MALPRACTICE ALERT! SPRING 2021

A quarterly periodical offering numerous loss prevention and practice management tips, along with updates on rules, laws and procedures.

It looks like spring is finally arriving in Ohio. As we mark one year of practicing law in the COVID-19 pandemic, we are eager to leave our winter of discontent and move ahead with hope. This issue of Malpractice Alert will update you on new law, proposed rules and practice and procedure. OBLIC will continue to keep you informed as we transition to the next phase. As always, please let me know if you have questions. All of us at OBLIC are here to help you!

 

Gretchen K. Mote, Esq.

Director of Loss Prevention

COVID-19 Update

With many Ohioans receiving vaccines for COVID-19, courts are proceeding in various formats. The Ohio Supreme Court announced that it will continue to hold oral argument court sessions via videoconferencing at least through the end of June 2021. Many Ohio courts have also adopted Local Court Orders in response to COVID-19. If you do not find a listing for your local court online, please contact your local court directly to determine how they are conducting their daily activities.

 

Additional Coronavirus Resources can be found on the Supreme Court of Ohio website. This includes information on evictions and foreclosure and CLE credit for attorneys who serve as poll workers during the May 4, 2021 Primary Election. See also FAQs CLE Credit for Attorneys who Serve as Poll Workers May 4, 2021. The Ohio State Bar Association COVID-19 Resource Directory also provides useful information, including links to legislative resources, such as the COVID-19 Immunity Legislation and a checklist for Reopening your Office/Bringing Employees Back to the Office.

 

Perhaps the most important reminder is to continue to keep in touch with your clients – in fact, it is your ethical duty to keep them timely apprised of developments during your representation. During these pandemic times when we may not be meeting with clients in person, it is especially significant to let them know you are there for them and how you can and are assisting them. If you haven’t taken the opportunity to reach out to current and former clients lately – now is a good time to check on them. See The Value of Client Communication and Effective Client Communication.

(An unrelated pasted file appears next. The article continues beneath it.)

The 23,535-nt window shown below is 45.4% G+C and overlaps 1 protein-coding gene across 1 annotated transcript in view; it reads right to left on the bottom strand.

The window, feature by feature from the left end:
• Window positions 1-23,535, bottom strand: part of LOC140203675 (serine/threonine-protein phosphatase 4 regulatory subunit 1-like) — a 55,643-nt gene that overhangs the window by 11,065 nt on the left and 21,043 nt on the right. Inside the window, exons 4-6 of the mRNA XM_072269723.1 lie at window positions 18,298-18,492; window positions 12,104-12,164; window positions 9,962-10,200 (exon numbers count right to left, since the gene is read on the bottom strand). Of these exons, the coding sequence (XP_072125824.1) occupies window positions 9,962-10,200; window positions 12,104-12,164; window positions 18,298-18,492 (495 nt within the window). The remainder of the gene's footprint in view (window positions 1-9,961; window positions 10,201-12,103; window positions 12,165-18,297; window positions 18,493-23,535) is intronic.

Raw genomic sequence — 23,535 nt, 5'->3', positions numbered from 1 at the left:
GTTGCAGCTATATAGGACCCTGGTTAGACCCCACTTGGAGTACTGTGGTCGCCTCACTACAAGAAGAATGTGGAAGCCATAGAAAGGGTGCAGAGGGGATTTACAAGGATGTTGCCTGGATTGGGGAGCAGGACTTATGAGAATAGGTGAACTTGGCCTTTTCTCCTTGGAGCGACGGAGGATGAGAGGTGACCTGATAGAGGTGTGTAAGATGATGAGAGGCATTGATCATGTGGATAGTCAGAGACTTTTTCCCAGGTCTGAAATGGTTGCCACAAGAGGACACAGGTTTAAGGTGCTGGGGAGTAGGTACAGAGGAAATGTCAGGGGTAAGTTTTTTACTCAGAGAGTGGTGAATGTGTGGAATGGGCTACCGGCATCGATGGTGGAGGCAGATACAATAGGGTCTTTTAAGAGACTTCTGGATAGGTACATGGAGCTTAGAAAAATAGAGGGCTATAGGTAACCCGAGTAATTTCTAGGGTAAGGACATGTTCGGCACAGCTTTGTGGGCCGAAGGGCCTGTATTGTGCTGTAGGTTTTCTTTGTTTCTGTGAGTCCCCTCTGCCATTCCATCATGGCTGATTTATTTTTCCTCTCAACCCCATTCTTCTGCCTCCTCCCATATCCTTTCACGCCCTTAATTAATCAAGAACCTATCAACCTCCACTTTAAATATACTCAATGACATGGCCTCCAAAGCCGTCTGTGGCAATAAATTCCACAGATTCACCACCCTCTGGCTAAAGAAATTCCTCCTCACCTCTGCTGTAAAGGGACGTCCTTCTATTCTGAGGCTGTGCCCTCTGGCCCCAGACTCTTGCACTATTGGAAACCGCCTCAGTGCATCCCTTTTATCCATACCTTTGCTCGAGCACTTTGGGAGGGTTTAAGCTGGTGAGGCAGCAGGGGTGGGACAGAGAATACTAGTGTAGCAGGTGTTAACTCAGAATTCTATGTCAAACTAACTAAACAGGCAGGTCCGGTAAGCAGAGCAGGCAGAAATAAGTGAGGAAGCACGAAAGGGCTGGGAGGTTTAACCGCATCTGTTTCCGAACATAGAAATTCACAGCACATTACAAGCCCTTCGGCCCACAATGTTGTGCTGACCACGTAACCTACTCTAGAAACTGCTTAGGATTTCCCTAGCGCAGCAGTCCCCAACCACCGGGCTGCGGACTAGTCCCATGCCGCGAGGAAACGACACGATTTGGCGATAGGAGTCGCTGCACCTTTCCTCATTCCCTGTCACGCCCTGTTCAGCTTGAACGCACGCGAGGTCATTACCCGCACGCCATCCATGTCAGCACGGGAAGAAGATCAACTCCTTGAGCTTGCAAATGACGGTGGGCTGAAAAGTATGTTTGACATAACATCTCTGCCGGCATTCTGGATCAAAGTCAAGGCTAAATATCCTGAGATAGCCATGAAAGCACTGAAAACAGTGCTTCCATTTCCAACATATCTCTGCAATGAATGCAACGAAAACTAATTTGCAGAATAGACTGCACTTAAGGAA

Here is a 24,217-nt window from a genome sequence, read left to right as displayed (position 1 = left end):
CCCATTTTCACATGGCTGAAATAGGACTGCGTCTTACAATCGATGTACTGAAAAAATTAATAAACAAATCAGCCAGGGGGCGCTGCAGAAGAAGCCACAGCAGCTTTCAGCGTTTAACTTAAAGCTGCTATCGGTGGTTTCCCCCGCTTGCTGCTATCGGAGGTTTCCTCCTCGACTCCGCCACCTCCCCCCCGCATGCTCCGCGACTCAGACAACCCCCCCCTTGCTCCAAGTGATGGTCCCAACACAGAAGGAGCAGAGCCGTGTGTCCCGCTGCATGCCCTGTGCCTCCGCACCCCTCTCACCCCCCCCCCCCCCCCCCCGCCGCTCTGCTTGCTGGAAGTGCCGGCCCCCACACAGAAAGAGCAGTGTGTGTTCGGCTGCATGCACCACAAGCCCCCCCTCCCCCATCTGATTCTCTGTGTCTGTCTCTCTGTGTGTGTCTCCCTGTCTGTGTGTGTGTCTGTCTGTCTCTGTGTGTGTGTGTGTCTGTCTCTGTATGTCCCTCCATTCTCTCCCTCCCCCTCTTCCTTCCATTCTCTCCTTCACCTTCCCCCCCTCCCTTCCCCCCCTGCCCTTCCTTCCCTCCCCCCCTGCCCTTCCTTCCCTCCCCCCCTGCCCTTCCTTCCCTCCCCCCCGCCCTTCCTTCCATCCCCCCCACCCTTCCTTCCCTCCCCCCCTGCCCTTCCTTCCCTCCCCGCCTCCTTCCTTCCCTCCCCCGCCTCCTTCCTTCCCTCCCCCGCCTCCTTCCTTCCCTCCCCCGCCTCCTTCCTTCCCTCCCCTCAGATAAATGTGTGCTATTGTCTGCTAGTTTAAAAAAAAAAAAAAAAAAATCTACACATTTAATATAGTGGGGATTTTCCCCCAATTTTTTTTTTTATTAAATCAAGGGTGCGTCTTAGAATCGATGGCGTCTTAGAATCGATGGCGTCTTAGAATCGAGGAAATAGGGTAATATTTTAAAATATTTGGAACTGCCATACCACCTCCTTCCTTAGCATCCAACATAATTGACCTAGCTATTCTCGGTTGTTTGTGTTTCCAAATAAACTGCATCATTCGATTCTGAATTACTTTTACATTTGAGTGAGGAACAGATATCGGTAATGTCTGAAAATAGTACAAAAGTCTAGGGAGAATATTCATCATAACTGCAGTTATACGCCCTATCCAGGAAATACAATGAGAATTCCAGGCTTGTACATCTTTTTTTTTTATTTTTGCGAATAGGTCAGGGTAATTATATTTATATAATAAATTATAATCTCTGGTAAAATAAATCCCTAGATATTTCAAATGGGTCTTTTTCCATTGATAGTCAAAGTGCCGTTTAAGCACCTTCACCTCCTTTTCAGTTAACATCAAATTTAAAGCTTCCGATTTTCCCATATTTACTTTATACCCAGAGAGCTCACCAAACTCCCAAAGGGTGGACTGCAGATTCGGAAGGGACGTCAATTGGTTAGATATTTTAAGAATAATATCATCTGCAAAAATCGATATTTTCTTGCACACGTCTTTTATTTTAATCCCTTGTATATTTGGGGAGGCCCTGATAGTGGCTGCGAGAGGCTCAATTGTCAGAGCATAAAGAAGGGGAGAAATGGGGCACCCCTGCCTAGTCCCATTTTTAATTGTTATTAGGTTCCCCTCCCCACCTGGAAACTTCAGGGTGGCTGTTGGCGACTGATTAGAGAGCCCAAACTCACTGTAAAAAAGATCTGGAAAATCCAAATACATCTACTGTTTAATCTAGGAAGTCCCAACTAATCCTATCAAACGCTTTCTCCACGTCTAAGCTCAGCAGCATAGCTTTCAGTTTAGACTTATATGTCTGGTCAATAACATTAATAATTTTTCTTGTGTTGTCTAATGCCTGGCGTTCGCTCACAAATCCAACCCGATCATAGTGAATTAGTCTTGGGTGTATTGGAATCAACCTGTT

Ohio Enacts a Legal Malpractice Statute of Repose

On March 16, 2021, Governor DeWine signed SB 13 of the 134th General Assembly to enact a four-year statute of repose for legal malpractice actions. To clarify the application to claims for legal malpractice SB 13 adds language to Section 2305.11(A) specifying that “an action for legal malpractice against an attorney or a law firm or legal professional association” shall be commenced within one year after the cause of action accrued.

 

The legislation enacts Section 2305.117 Ohio Revised Code, to establish a statute of repose for legal malpractice claims unless the malpractice claim falls within the exceptions in Section 2305.117 (B) regarding persons within the age of minority or of unsound mind, or the limited discovery exception in Section 2305.117(C). Section 2305.117 provides that no action for a legal malpractice claim shall be commenced more than four years after the occurrence of the act or omission constituting the alleged basis of the legal malpractice claim. If an action upon a legal malpractice claim is not commenced within four years after the occurrence then, any action on that claim is barred.